And more power to the contraltos of the world!
Tonight we'll be going to see Benjamin Britten's War Requiem at the Cathedral of the Madeleine in Salt Lake City (here's their announcement). It's an enormous, gorgeous piece that, because it requires such a broad vocal cast, is rarely performed. I'm a huge fan of Britten's vocal work (e.g., the operas Billy Budd and Peter Grimes) and I'm thrilled this is happening. (The fact that it's just down the street from me — the Madeleine is at 331 E. South Temple — and that it's FREE only make things better.)
As a note, the piece was composed to celebrate the reconstruction of Coventry Cathedral, which had been destroyed during World War I. It uses both the text of the Latin mass and the poetry of Wilfred Owen, who was killed one week before the war ended. (That's his poetry in the picture above.) And, finally, here's the writeup in the Salt Lake Tribune this week.
Hope some of you can make it!
As a public service announcement, I wanted to let every single one of you know that Repertory Dance Theatre, one of Utah's three major professional dance companies, is having its season opener this weekend (6-8 October 2011). RDT is a modern dance company that, in addition to creating new works, also has the unique mission of preserving the history of modern dance.
In this spirit, their first performance, called "Vanguard," features several historically significant works: Scramble by Merce Cunningham (1968, and with sets by Frank Stella!), and Trio A (1966) and Chair Pillows (1969) by Yvonne Rainer. The concert also features a new composition by the RDT dancers themselves.
My wife, Jacque Bell, is a modern dance choreographer and dancer who has long time connections with RDT. Also, I have been on the company's board of trustees for several years. (As part of that responsibility, I have been pursuing a pet project to have the US Congress declare RDT a Living National Treasure! We'll see how that goes.)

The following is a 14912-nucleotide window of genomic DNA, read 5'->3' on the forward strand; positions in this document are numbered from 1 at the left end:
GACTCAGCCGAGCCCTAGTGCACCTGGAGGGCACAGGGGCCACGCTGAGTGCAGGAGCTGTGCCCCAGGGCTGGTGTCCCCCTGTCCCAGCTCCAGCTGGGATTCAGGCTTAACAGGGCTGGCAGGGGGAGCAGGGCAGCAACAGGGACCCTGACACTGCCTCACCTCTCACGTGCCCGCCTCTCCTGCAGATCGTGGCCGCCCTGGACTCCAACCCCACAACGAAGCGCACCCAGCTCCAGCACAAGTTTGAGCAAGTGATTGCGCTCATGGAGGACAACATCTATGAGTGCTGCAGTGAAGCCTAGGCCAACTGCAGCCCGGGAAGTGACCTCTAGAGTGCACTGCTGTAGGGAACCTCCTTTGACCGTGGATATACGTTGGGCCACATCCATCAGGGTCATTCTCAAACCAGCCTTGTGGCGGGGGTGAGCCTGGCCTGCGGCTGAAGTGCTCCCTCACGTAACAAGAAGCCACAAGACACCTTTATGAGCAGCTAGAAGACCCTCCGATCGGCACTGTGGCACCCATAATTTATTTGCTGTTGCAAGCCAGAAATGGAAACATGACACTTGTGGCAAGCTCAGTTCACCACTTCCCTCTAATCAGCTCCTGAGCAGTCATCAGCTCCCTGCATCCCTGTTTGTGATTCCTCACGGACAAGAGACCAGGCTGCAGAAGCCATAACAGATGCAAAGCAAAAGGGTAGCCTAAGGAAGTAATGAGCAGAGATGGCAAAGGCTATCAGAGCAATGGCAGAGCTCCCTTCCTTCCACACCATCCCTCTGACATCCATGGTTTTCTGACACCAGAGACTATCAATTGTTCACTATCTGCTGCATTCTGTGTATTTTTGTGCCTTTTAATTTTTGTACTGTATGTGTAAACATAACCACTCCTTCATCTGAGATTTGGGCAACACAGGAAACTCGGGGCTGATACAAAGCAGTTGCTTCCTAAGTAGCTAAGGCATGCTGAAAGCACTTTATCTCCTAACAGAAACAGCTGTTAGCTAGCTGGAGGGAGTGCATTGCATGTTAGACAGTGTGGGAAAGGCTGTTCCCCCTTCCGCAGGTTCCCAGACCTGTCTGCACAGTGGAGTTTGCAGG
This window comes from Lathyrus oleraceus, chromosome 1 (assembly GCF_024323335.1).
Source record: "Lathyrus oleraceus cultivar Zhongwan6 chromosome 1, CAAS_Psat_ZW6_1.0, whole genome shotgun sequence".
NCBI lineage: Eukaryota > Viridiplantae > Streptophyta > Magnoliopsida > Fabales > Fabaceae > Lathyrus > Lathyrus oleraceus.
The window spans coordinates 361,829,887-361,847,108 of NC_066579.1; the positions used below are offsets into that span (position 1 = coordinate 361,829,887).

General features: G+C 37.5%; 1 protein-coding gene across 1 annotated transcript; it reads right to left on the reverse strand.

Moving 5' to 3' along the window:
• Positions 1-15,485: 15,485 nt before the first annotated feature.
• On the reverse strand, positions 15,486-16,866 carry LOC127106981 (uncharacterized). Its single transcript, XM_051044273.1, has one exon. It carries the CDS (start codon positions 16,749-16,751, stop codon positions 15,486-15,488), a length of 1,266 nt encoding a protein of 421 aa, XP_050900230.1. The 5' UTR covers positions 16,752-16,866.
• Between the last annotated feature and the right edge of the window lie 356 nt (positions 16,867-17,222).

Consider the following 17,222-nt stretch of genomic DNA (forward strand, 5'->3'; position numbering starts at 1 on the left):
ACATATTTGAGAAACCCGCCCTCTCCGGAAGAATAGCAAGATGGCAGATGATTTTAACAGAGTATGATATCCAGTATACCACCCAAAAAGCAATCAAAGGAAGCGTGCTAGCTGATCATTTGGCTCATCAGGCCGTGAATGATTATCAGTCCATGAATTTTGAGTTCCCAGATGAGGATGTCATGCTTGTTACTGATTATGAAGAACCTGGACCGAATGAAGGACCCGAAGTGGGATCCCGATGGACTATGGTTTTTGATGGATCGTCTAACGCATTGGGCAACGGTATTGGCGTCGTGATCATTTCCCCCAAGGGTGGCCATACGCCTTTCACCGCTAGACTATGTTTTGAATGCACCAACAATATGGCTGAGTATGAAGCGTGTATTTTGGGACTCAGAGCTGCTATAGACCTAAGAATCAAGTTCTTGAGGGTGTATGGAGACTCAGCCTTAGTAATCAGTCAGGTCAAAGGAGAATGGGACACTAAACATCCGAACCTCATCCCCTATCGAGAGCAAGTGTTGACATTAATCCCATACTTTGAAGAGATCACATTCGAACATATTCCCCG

- Lots of Bach (the library has the Complete Bach set)
- Bine Katrine Bryndorf
- Duets and Cannons by Bowers-Broadbent
- Cameron Carpenter
- Christoph Maria Moosmann
- David Hicken
- E. Power Biggs (I listened to him on 8-track when I was growing up)
- Philip Glass
- Marie-Claire Alain
- Saint Saëns
- Virgil Fox
- Alfred Brendel: The Complete Vox, Turnabout, and Vanguard Solo Recordings
- Janáček: The Cunning Little Vixen, From the House of the Dead, Jenůfa, Káta Kabanová, and The Makropulos Affair
- Messiaen: St. François D'Assise
- Monteverdi: Madrigali Guerrieri et Amorosi
- Saint Saëns: Misc. orchestral music
- Scarlatti: The Keyboard Sonatas
- Blink-182: Neighborhoods
- The Book of Mormon (Listened to this about 1000 times and eventually saw it live in NYC)
- The Kraftwerk box set
- Lady Gaga: Born This Way (They were giving it away online and I still haven't actually listened to it)
- Led Zeppelin box set
- Red Hot Chili Peppers: I'm with You
- Thundercat: The Golden Age of Apocalypse
- 311: Universal Pulse
To close out my music-listening-reporting for 2010, it's been more opera. And while the picture above is posted in jest, I actually love Wagner. And note the three non-opera albums at the bottom. Great stuff all around.
- Isaac Albéniz
- Marie Nelson Bennett
- Gaetano Donizetti
- John Eaton
- Carl Orff
- Thomas Pasatieri
- Sergei Prokofiev
- Gioachino Rossini
- Giuseppe Verdi
- Jaromír Weinberger
- Scott Wheeler
- Anonymous 4
- Johann Sebastian Bach
- Marc-Antoine Charpentier
- Barbara Bonney
- Carlo Bergonzi
- Cecilia Bartoli
- Christa Ludwig
- Diana Damrau
- Fritz Wunderlich
- Joan Sutherland
- Jon Vickers
- José Carreras
- Jussi Björling
- Kathleen Battle
- Kiri Te Kanawa
- Leontyne Price
- Magdalena Kožená
- Michael Chance
- René Pape
- Titta Ruffo
- Will Perkins (my brilliant nephew, current working on a doctorate at Indiana University!)
- Carl Philipp Emanuel Bach's piano sonatas
- James Carter "Present Tense" (amazing saxophonist)
- Digital version of "Stay Awake: Various Interpretations of Music from Vintage Disney Films"